Black Women PhD Candidates Inducted into Science Honor Society
Veronia Shead (left) and N’Goundo Magassa (right)
On Thursday, April 23, The Washington University of St. Louis Record announced the induction of two of its doctoral students into the prestigious Edward A. Bouchet Graduate Honor Society. Established in 2005, with founding chapters at Yale and Howard, the Bouchet Society recognizes “outstanding scholarly achievement and promotes diversity and excellence in doctoral education and the professoriate.” The Bouchet Society is named for pioneering African American physicist Edward Bouchet, the first African American to graduate from Yale University, and the first African American to earn a Ph.D. from a U.S. institution.
This year, two graduate students at Washington University in St. Louis were inducted as Bouchet Fellows. They are N’Goundo Magassa, a doctoral student in the Molecular Microbiology and Microbial Pathogenesis Program, and Veronica Shead, a doctoral student in the Clinical Psychology Program. Bouchet Fellows “exemplify academic and personal excellence, foster environments of support and serve as examples of scholarship, leadership, character, service and advocacy for students who have been traditionally underrepresented in the academy” (Source: Yale Graduate School of Arts and Sciences Office for Diversity and Equal Opportunity).
The Washington University of St. Louis was selected to become a chapter member of the Bouchet Society in 2007.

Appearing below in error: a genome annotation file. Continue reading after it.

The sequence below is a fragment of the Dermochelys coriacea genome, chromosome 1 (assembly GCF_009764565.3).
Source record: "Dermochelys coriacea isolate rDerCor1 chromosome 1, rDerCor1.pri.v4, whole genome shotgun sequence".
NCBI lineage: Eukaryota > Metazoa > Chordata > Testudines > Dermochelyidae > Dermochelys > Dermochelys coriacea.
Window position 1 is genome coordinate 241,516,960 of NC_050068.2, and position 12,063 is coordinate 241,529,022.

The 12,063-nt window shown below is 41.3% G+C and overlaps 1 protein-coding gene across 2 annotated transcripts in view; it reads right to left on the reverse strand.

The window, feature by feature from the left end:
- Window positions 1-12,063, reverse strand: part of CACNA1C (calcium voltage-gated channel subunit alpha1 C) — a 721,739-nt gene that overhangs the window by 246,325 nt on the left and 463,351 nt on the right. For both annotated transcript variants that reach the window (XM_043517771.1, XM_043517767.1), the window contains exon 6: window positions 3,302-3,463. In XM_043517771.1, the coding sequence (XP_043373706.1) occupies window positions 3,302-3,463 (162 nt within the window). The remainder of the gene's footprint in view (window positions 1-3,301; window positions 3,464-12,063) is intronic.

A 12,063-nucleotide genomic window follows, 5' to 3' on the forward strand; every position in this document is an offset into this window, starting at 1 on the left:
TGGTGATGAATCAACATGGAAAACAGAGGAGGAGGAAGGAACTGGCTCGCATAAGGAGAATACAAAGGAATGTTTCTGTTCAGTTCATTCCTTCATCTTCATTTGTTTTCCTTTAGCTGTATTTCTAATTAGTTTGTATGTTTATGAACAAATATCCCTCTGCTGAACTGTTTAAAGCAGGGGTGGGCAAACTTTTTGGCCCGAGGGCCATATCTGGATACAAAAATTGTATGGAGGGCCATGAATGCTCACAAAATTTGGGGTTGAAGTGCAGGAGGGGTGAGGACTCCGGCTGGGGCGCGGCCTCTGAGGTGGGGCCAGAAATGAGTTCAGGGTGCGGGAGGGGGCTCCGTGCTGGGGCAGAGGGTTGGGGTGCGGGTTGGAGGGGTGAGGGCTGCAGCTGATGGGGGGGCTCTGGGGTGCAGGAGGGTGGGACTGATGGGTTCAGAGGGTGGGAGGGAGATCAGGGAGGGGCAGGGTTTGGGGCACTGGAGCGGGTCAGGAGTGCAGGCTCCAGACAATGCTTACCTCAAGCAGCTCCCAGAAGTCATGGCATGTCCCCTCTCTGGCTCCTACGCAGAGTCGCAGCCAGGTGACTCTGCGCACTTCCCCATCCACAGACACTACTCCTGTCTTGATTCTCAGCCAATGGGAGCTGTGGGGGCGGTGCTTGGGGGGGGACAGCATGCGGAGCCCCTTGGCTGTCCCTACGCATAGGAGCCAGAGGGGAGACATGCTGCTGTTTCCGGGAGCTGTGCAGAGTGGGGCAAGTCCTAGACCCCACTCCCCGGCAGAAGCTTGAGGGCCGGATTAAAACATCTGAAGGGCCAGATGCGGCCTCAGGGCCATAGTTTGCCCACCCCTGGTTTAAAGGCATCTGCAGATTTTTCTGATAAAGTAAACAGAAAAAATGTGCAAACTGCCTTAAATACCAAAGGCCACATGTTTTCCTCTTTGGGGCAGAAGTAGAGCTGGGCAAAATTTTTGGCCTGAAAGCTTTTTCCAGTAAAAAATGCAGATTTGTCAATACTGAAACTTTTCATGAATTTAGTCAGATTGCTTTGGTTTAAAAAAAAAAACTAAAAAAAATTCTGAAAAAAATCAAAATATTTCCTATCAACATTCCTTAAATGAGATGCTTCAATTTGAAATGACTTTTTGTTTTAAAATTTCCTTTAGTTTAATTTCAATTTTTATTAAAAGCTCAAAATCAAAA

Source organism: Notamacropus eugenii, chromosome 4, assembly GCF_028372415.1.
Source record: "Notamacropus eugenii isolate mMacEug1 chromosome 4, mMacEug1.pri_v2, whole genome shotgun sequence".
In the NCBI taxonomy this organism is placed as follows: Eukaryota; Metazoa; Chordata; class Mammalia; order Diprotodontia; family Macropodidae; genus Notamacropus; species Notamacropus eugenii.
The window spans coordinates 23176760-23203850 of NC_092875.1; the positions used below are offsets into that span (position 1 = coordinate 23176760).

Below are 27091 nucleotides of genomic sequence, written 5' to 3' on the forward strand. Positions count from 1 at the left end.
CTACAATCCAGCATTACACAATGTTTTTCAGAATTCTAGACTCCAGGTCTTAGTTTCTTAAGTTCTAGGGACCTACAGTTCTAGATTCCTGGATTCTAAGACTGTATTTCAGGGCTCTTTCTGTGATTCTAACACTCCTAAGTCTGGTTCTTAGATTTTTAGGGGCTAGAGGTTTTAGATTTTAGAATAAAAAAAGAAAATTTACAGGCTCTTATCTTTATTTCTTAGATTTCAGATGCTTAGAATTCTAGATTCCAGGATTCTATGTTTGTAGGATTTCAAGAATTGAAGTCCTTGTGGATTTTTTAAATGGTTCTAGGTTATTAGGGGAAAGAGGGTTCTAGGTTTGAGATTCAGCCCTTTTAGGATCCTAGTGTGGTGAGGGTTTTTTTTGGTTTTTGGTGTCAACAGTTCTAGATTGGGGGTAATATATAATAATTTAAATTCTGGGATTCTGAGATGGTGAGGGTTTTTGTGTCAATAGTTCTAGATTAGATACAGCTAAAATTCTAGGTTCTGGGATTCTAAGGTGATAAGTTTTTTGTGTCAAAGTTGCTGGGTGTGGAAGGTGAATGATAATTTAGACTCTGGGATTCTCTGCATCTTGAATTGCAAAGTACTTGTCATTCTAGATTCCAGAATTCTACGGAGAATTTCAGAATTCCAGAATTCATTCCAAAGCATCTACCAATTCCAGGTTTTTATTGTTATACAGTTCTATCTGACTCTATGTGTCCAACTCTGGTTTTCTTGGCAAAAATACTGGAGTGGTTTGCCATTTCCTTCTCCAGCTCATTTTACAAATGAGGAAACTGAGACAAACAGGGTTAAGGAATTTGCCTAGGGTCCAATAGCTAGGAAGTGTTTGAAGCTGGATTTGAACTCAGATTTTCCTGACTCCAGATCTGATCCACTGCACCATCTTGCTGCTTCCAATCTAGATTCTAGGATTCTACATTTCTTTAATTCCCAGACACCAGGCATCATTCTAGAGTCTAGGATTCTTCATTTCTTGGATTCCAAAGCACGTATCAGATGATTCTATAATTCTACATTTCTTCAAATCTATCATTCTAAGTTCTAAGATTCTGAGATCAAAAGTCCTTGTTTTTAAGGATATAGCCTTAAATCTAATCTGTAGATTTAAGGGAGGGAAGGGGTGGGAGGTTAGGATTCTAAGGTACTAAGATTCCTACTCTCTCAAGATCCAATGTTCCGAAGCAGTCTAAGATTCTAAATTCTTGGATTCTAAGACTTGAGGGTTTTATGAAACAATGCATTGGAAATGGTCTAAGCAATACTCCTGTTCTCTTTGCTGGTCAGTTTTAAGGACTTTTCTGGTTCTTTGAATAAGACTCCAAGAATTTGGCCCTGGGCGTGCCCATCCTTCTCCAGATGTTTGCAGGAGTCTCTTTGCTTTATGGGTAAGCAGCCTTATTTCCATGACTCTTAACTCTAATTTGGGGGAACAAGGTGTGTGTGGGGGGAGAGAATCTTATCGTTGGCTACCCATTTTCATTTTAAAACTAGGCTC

N’Goundo Magassa graduated from Smith College in 2002, where she majored in biochemistry. She entered Washington University in St. Louis after working as a research assistant in the Boston area. Magassa is a Washington University Chancellor’s Graduate Fellow. The Washington University Record provides this brief description of her research, service, and advocacy:
Magassa’s research interests include understanding the methods used by bacterial pathogens to successfully infect human cells. Her dissertation research is focused on characterizing how the Streptococcus pyogenes pore forming protein streptolysin O translocates the S. pyogenes NAD glycohydrolase into host cells.
Magassa provides training, mentorship and guidance to graduate students who rotate through her lab. She also volunteers with the Junior Scientist Institute and helps recruit graduate students into doctoral programs at WUSTL, offering advice, support and encouragement.
Veronica Shead holds a B.S. in neuroscience from Vanderbilt University (2002), a B.A. in psychology from the University of Missouri-St. Louis (2003), and a master’s in psychology from Washington University (2006). She is a recipient of a Washington University Dean’s Dissertation Fellowship. The Washington University Record describes her research and service as follows:
Shead’s research efforts are focused on the area of hypertension and aging. Her dissertation, “Implementation of Hypertension Treatment Recommendations and Their Effect on Blood Pressure,” examines variables influencing the implementation of lifestyle change for their overall effect on blood pressure control.
Shead has been involved in outreach and service throughout her life. A member of Alpha Kappa Alpha Sorority Inc., an organization dedicated to service, she has participated in the Susan G. Komen Race for the Cure with her family, facilitated a support group for adults with early-stage dementia, and, as a track coach at a St. Louis high school, mentored teenage girls.
Congratulations to these outstanding young scholars. Although each is already a standout in her field, there is no doubt in my mind that these achievements are only the beginning of long and distinguished careers that will have an deep and positive effect on the future of human health and healthcare.
Posted by Ajuan Mance